by Eric Mullens
WALSENBURG — As the city of Walsenburg begins a statewide search for a new police chief, there was another high profile resignation announced late last week by Ward III councilman James Baca.
Baca announced his resignation on February 28 and said the move was effective that day.
Baca has been outspoken on a number of issues before the city council in 2012 and this year, and while plagued with some health issues, his letter of resignation showed a lot of personal frustration he has felt as a council member.
“I have at this point lost faith in the ability of this Mayor and certain member of council, along with the administration to continue in a losing battle,” Baca wrote. “These people cannot separate their wants from the needs of the community they represent. We are the representatives of this community and it is unfortunate that the words of our citizens end upon deaf ears. I refuse to be part of this group who will spite the majority to adhere to promises and commitments made in political elections and the so-called betterment of a few, i.e. Northlands.”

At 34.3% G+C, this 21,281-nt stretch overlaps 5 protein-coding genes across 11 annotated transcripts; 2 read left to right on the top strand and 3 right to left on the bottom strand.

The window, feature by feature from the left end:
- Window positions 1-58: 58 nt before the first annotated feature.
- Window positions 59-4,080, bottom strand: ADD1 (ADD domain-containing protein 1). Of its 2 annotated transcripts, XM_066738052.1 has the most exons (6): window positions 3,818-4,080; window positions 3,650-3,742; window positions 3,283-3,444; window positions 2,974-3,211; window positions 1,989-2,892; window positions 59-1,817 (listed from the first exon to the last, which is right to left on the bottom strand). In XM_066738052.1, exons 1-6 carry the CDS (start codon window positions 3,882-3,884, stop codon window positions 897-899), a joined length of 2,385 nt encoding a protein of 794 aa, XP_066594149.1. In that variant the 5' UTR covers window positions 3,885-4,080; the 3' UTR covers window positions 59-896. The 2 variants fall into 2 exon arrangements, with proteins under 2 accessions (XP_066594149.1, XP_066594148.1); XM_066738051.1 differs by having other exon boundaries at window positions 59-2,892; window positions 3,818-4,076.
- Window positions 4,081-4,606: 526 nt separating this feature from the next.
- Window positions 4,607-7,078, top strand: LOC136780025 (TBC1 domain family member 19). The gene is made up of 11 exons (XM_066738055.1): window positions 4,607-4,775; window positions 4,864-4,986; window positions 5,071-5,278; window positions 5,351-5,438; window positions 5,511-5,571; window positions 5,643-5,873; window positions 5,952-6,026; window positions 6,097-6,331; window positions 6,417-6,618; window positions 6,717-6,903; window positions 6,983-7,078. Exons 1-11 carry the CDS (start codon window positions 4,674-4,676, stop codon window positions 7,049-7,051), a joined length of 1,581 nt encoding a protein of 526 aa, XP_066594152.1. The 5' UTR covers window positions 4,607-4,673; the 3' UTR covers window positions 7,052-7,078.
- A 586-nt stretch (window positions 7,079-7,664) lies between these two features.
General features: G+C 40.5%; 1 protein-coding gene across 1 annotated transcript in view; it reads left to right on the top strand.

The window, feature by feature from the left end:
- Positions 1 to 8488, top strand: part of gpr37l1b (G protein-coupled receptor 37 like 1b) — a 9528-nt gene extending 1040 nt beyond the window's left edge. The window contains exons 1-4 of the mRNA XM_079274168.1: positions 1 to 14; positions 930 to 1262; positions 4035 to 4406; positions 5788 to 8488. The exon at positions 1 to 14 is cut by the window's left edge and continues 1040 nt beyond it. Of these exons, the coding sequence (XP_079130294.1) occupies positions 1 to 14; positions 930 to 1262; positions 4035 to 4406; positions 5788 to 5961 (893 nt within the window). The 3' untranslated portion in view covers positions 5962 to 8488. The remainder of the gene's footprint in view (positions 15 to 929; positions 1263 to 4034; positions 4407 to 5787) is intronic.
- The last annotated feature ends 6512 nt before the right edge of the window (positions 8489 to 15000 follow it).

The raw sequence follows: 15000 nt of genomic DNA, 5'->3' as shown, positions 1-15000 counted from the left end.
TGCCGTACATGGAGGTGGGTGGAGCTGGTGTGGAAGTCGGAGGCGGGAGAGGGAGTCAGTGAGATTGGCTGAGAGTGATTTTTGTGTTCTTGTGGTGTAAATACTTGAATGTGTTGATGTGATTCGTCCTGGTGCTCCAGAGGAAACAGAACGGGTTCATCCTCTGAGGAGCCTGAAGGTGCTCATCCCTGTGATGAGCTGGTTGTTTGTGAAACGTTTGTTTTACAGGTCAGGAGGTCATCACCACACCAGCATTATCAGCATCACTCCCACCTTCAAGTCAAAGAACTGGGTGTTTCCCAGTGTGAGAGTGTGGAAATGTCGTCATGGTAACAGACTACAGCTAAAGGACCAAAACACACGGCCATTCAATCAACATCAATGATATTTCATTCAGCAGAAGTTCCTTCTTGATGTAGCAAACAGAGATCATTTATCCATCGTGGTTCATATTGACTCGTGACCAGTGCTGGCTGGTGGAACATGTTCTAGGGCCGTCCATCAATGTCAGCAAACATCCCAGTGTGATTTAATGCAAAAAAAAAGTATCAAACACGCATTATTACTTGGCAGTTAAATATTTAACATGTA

Baca went on to say in his resignation letter, “The constant back and forth and disregard of my citizen concerns (i.e.) water rates, city clean-up, lack of discipline towards employees abusing their job duties, and the largest complaint, the lack of concern toward a budget that as it is always called ‘a guideline’, that is always overspent.”
Baca concluded his letter by saying, “I can only hope that you and council can see the light and steer to a more prosperous course for the city. The way it is heading causes me great concern. I would like to say its been the best, but my health just cannot continue this constant stress.”
The city council officially acted on accepting Baca’s letter at their regular meeting Tuesday night. The city has 60 days from that formal acceptance to select a new council person from Ward III or could face the expense of a special election to fill the vacant position.
Huerfano County would be split between two house districts by Mark Craddock OUR WORLD — Largely because of its national implications in a U.S. Congress